![This results in a wide amber box, followed by a thin blue box, with a medium width amber box at the end.](https://flutter.github.io/assets-for-api-docs/assets/widgets/expanded_row.png)
widgets.StreamBuilder.1This sample shows a [StreamBuilder] that listens to a Stream that emits bids
for an auction. Every time the StreamBuilder receives a bid from the Stream,
it will display the price of the bid below an icon. If the Stream emits an
error, the error is displayed below an error icon. When the Stream finishes
emitting bids, the final price is displayed.
cupertino.AnimatedList.1This sample application uses an [AnimatedList] to create an effect when
items are removed or added to the list.
cupertino.PageView.1Here is an example of [PageView]. It creates a centered [Text] in each of the three pages
which scroll horizontally.
material.LinearGradient.1This sample draws a picture that looks like vertical window shades by having
a [Container] display a [BoxDecoration] with a [LinearGradient].
material.OverflowBar.1This example defines a simple approximation of a dialog
layout, where the layout of the dialog's action buttons are
defined by an [OverflowBar]. The content is wrapped in a
[SingleChildScrollView], so that if overflow occurs, the
action buttons will still be accessible by scrolling,
no matter how much vertical space is available.
material.FocusTraversalGroup.1This sample shows three rows of buttons, each grouped by a
[FocusTraversalGroup], each with different traversal order policies. Use tab
traversal to see the order they are traversed in. The first row follows a
numerical order, the second follows a lexical order (ordered to traverse
right to left), and the third ignores the numerical order assigned to it and
traverses in widget order.
widgets.FutureBuilder.1This sample shows a [FutureBuilder] that displays a loading spinner while it
loads data. It displays a success icon and text if the [Future] completes
with a result, or an error icon and text if the [Future] completes with an
error. Assume the `_calculation` field is set by pressing a button elsewhere
in the UI.
material.ListTile.6Here is an example of an article list item with multiline titles and
subtitles. It utilizes [Row]s and [Column]s, as well as [Expanded] and
[AspectRatio] widgets to organize its layout.

![Custom list item b](https://flutter.github.io/assets-for-api-docs/assets/widgets/custom_list_item_b.png)
material.ReorderableListView.builder.1
material.Shortcuts.2This slightly more complicated, but more flexible, example creates a custom
[Action] subclass to increment and decrement within a widget (a [Column])
that has keyboard focus. When the user presses the up and down arrow keys,
the counter will increment and decrement a data model using the custom
actions.

One thing that this demonstrates is passing arguments to the [Intent] to be
carried to the [Action]. This shows how actions can get data either from
their own construction (like the `model` in this example), or from the
intent passed to them when invoked (like the increment `amount` in this
example).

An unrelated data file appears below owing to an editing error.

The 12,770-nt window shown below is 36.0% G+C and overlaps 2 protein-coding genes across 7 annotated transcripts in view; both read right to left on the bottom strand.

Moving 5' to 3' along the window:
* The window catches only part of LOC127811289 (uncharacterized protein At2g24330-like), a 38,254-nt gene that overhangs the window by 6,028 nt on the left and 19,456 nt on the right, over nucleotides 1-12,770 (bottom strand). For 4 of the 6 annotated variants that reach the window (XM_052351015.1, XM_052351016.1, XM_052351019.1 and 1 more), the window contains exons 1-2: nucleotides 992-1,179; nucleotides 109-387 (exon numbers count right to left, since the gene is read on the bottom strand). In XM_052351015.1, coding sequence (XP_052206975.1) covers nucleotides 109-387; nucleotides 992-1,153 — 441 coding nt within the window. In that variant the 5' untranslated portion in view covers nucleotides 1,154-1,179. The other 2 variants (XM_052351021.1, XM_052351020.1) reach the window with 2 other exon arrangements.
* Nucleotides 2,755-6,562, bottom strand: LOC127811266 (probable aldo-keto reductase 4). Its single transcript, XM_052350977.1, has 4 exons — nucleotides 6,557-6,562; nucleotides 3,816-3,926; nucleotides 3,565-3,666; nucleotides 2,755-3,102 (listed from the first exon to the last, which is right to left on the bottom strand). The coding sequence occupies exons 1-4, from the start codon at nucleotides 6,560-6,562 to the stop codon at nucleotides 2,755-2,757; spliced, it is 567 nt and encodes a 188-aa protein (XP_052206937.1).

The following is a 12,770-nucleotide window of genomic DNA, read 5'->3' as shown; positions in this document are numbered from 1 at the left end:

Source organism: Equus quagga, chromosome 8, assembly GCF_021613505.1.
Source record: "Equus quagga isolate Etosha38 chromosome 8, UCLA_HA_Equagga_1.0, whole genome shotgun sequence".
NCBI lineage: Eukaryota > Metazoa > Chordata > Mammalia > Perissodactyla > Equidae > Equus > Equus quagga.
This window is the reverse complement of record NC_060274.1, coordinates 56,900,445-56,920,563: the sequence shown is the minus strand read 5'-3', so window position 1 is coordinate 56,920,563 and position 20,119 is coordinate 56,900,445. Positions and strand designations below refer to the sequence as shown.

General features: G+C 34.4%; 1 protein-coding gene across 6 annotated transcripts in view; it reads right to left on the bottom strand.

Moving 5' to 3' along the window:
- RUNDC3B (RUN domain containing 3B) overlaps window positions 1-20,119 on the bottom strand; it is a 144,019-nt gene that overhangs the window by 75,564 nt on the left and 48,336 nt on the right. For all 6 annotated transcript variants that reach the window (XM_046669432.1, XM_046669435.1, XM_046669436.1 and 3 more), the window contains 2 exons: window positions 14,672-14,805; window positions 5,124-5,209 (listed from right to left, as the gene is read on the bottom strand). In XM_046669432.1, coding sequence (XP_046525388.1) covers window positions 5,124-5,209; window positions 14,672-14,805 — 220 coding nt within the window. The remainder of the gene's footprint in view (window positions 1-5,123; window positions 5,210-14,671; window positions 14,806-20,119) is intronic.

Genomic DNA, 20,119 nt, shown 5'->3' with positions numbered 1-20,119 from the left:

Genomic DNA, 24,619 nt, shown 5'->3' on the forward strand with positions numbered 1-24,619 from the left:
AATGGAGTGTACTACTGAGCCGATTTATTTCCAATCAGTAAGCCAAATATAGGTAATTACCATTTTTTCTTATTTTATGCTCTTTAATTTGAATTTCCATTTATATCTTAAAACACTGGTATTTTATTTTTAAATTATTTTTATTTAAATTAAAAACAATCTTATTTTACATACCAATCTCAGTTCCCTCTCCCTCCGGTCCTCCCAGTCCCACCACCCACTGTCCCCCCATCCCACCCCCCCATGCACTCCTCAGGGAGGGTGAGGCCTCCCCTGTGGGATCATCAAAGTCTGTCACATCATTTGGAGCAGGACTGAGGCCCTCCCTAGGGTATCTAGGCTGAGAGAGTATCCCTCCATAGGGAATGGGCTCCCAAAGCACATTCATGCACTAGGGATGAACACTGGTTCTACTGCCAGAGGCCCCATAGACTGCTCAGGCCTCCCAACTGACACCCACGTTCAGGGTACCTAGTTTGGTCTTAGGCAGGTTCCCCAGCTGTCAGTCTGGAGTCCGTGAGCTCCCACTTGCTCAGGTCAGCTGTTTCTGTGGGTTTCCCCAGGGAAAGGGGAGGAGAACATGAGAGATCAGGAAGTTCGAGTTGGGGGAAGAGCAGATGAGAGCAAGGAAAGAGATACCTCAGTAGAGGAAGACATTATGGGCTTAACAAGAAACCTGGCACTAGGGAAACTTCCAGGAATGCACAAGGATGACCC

material.Card.2This sample shows creation of a [Card] widget that can be tapped. When
tapped this [Card]'s [InkWell] displays an "ink splash" that fills the
entire card.
cupertino.RotationTransition.1The following code implements the [RotationTransition] as seen in the video
above:
cupertino.FadeTransition.1The following code implements the [FadeTransition] using
the Flutter logo:
widgets.MouseRegion.onExit.2The following example shows a widget that hides its content one second
after being hovered, and also exposes the enter and exit callbacks.
Because the widget conditionally creates the `MouseRegion`, and leaks the
hover state, it needs to take the restriction into consideration. In this
case, since it has access to the event that triggers the disappearance of
the `MouseRegion`, it simply trigger the exit callback during that event
as well.
widgets.AspectRatio.1This examples shows how AspectRatio sets width when its parent's width
constraint is infinite. Since its parent's allowed height is a fixed value,
the actual width is determined via the given AspectRatio.

Since the height is fixed at 100.0 in this example and the aspect ratio is
set to 16 / 9, the width should then be 100.0 / 9 * 16.
cupertino.SharedAppData.1The following sample demonstrates using the automatically created
`SharedAppData`. Button presses cause changes to the values for keys
'foo', and 'bar', and those changes only cause the widgets that
depend on those keys to be rebuilt.
material.CheckboxListTile.2![Checkbox list tile semantics sample](https://flutter.github.io/assets-for-api-docs/assets/material/checkbox_list_tile_semantics.png)

Here is an example of a custom labeled checkbox widget, called
LinkedLabelCheckbox, that includes an interactive [RichText] widget that
handles tap gestures.
cupertino.SliverFillRemaining.4In this sample the [SliverFillRemaining]'s child stretches to fill the
overscroll area when [fillOverscroll] is true. This sample also features a
button that is pinned to the bottom of the sliver, regardless of size or
overscroll behavior. Try switching [fillOverscroll] to see the difference.

This sample only shows the overscroll behavior on devices that support
overscroll.
cupertino.RawScrollbar.2This sample shows a [RawScrollbar] that executes a fade animation as
scrolling occurs. The RawScrollbar will fade into view as the user scrolls,
and fade out when scrolling stops. The [GridView] uses the
[PrimaryScrollController] since it has an [Axis.vertical] scroll direction
and has not been provided a [ScrollController].
material.DataTable.1This sample shows how to display a [DataTable] with three columns: name, age, and
role. The columns are defined by three [DataColumn] objects. The table